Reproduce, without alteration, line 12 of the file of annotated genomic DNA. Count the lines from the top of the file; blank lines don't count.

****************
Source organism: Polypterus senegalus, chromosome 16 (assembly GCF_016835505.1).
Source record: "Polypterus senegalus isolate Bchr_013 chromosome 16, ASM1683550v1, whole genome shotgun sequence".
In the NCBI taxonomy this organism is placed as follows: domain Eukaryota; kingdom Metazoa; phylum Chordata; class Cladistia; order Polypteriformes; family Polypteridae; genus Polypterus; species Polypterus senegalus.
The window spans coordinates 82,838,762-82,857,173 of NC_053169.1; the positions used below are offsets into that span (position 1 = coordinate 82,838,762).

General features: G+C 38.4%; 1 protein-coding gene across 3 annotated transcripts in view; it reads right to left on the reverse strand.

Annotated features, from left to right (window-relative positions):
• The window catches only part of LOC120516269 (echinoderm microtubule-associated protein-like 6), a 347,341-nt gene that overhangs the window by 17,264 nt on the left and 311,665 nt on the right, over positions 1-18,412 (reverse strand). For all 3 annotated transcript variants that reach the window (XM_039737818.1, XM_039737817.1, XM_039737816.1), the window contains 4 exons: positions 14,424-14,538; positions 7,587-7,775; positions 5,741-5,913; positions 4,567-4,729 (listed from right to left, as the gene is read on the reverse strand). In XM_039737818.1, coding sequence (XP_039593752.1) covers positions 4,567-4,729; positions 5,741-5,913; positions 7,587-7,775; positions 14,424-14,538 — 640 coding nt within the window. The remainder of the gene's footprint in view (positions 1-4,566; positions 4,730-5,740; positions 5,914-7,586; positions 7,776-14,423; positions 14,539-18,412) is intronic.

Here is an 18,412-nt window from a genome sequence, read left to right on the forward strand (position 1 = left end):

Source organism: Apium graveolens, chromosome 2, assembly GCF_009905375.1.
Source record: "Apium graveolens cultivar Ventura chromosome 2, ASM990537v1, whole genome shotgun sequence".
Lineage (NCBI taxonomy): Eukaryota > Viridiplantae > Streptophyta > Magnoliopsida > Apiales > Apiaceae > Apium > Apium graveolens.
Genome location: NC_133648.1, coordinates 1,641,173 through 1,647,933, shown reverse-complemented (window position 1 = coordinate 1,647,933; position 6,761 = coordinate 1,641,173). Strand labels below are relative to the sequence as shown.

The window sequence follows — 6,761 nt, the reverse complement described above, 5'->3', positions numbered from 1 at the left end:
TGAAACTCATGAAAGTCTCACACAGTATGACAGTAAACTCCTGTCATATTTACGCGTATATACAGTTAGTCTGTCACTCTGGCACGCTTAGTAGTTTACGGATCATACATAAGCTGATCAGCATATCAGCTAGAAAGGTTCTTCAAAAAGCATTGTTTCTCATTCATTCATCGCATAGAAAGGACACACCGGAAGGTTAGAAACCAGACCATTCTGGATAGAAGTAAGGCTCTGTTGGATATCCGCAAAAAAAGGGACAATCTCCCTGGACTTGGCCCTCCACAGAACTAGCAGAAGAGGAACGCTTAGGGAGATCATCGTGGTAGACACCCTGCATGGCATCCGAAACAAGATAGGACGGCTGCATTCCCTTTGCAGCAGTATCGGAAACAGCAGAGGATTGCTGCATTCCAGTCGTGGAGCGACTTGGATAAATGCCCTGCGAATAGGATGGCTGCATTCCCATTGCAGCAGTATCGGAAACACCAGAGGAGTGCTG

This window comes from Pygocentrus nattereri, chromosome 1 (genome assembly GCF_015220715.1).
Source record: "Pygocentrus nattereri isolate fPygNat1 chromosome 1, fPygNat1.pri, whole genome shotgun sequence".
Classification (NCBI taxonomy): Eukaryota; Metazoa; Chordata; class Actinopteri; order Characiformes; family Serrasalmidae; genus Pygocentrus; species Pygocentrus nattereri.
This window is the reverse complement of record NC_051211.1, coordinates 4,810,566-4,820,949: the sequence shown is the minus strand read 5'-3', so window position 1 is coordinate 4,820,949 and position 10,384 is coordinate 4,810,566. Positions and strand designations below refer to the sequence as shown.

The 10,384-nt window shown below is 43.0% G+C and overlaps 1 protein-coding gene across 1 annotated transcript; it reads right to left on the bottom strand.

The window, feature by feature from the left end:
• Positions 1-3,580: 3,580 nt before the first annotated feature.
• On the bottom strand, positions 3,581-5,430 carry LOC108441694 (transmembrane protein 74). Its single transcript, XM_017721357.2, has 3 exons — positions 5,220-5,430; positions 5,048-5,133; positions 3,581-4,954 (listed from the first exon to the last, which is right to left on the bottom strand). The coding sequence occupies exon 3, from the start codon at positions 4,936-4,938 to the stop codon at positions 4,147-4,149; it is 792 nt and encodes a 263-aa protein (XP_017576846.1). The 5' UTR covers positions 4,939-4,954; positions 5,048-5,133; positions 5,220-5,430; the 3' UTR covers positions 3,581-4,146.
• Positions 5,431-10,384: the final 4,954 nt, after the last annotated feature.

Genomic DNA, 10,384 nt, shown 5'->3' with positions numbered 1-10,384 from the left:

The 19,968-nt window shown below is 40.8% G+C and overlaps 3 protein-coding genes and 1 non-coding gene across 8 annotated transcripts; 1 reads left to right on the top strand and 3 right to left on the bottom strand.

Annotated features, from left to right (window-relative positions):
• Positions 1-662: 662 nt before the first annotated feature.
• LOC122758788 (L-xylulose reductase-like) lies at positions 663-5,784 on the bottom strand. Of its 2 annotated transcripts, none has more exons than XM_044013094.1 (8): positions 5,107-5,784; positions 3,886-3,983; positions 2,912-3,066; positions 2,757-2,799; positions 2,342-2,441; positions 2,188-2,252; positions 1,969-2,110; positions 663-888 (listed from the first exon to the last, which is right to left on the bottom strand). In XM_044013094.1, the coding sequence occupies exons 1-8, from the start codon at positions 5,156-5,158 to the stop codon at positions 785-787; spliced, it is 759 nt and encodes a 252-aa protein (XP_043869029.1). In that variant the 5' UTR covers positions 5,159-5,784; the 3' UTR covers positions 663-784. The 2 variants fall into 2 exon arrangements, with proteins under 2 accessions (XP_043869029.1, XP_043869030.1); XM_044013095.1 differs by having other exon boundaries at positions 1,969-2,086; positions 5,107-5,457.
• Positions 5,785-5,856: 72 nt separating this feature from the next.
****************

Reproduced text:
Genome location: NC_133648.1, coordinates 1,641,173 through 1,647,933, shown reverse-complemented (window position 1 = coordinate 1,647,933; position 6,761 = coordinate 1,641,173). Strand labels below are relative to the sequence as shown.